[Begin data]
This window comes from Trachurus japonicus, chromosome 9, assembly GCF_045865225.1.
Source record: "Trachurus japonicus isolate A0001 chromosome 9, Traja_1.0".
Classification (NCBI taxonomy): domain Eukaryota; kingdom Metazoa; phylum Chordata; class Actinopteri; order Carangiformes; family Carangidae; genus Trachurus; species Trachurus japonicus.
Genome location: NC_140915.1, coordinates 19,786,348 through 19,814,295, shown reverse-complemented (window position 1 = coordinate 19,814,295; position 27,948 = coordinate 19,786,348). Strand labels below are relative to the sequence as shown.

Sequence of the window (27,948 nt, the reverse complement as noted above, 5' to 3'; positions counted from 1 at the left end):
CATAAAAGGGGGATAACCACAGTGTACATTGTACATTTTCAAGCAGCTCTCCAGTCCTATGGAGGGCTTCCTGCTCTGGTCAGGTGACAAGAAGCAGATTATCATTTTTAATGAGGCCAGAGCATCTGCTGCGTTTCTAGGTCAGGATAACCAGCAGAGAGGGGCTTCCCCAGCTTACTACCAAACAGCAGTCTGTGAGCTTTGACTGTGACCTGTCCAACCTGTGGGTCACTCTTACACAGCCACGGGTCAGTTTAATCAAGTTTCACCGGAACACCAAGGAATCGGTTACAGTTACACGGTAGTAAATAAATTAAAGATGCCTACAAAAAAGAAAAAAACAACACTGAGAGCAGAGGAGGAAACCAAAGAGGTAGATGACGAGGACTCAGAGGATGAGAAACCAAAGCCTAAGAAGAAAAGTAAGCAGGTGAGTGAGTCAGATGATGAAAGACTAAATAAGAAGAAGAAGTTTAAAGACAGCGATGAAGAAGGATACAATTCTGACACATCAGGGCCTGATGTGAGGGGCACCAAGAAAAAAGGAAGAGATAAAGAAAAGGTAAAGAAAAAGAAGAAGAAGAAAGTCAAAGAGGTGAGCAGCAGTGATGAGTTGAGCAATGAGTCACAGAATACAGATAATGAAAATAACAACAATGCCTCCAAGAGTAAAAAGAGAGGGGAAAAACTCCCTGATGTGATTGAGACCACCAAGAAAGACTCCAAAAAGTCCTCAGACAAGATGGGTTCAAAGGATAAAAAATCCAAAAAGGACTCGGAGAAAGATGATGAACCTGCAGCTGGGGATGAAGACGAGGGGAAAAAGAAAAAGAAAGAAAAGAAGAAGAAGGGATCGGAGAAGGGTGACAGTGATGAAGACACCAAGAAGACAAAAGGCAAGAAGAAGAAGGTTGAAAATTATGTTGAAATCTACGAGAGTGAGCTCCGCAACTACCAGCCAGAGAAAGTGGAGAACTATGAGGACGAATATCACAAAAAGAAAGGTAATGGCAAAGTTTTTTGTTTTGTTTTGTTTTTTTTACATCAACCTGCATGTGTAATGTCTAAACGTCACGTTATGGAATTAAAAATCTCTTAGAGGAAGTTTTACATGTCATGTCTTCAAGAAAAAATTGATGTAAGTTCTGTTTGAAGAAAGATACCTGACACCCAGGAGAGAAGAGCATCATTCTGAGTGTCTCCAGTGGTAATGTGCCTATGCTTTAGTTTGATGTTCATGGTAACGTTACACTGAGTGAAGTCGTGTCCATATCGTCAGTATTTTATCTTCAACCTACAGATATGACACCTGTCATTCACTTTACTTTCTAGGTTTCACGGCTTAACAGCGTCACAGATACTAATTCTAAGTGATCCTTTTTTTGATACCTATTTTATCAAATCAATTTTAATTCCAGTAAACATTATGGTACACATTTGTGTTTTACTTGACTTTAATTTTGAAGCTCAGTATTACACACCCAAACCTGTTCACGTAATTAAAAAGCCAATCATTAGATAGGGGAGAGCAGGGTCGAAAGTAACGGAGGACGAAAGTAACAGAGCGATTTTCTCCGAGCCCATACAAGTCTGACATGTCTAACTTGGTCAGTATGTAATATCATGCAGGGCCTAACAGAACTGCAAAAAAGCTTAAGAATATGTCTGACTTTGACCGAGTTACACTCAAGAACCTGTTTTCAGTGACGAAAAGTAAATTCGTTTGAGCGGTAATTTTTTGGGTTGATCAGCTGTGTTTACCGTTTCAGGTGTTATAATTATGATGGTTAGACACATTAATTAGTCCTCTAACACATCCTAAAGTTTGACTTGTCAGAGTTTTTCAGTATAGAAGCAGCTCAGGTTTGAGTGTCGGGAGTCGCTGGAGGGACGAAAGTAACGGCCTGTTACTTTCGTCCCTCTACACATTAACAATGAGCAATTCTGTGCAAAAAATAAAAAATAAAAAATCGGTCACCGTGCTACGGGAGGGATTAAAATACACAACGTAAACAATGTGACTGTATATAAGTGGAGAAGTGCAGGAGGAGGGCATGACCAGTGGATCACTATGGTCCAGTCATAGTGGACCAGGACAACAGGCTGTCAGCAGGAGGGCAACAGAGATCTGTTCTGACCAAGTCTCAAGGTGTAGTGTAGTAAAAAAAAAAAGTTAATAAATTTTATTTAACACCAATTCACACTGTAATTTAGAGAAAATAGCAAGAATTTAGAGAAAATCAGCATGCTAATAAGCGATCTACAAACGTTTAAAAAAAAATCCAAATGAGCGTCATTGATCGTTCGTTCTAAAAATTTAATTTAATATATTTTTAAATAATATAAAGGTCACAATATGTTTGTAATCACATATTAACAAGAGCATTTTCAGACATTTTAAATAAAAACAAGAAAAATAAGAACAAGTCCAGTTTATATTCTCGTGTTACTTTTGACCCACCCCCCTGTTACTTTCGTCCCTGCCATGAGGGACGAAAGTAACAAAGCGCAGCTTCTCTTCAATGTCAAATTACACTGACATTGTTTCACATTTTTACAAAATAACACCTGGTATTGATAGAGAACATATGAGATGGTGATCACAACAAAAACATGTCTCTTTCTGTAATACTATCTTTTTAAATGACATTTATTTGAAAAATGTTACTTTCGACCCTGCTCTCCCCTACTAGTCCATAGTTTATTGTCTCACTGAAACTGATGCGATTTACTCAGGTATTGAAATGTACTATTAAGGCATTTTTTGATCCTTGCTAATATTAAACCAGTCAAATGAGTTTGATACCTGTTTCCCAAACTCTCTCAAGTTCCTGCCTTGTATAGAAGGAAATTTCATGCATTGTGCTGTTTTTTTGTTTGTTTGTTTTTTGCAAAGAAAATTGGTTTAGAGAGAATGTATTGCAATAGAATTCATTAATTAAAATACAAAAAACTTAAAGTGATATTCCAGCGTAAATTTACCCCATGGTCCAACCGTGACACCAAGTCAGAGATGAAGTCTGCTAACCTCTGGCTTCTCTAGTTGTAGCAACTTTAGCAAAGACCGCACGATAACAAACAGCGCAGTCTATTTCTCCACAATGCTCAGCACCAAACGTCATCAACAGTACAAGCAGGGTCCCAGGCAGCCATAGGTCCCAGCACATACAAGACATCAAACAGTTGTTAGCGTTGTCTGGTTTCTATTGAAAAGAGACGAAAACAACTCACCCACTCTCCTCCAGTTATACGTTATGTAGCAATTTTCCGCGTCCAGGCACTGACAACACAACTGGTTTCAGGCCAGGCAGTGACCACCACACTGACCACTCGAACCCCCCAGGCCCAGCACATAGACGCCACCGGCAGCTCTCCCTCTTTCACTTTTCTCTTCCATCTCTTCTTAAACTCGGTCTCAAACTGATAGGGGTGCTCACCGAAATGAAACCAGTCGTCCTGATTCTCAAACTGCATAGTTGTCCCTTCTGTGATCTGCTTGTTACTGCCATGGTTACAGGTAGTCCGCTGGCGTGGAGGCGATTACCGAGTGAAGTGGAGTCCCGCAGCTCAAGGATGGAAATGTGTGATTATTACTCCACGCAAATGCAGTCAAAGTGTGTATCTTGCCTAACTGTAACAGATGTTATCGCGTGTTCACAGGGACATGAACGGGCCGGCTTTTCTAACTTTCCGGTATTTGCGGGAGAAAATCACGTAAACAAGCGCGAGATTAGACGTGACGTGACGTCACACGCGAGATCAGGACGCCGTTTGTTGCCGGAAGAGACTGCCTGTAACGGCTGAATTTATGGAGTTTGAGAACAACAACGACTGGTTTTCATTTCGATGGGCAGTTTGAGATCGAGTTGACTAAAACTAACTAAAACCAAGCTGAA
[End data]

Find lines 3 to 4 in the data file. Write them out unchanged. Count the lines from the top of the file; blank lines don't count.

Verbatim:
Classification (NCBI taxonomy): domain Eukaryota; kingdom Metazoa; phylum Chordata; class Actinopteri; order Carangiformes; family Carangidae; genus Trachurus; species Trachurus japonicus.
Genome location: NC_140915.1, coordinates 19,786,348 through 19,814,295, shown reverse-complemented (window position 1 = coordinate 19,814,295; position 27,948 = coordinate 19,786,348). Strand labels below are relative to the sequence as shown.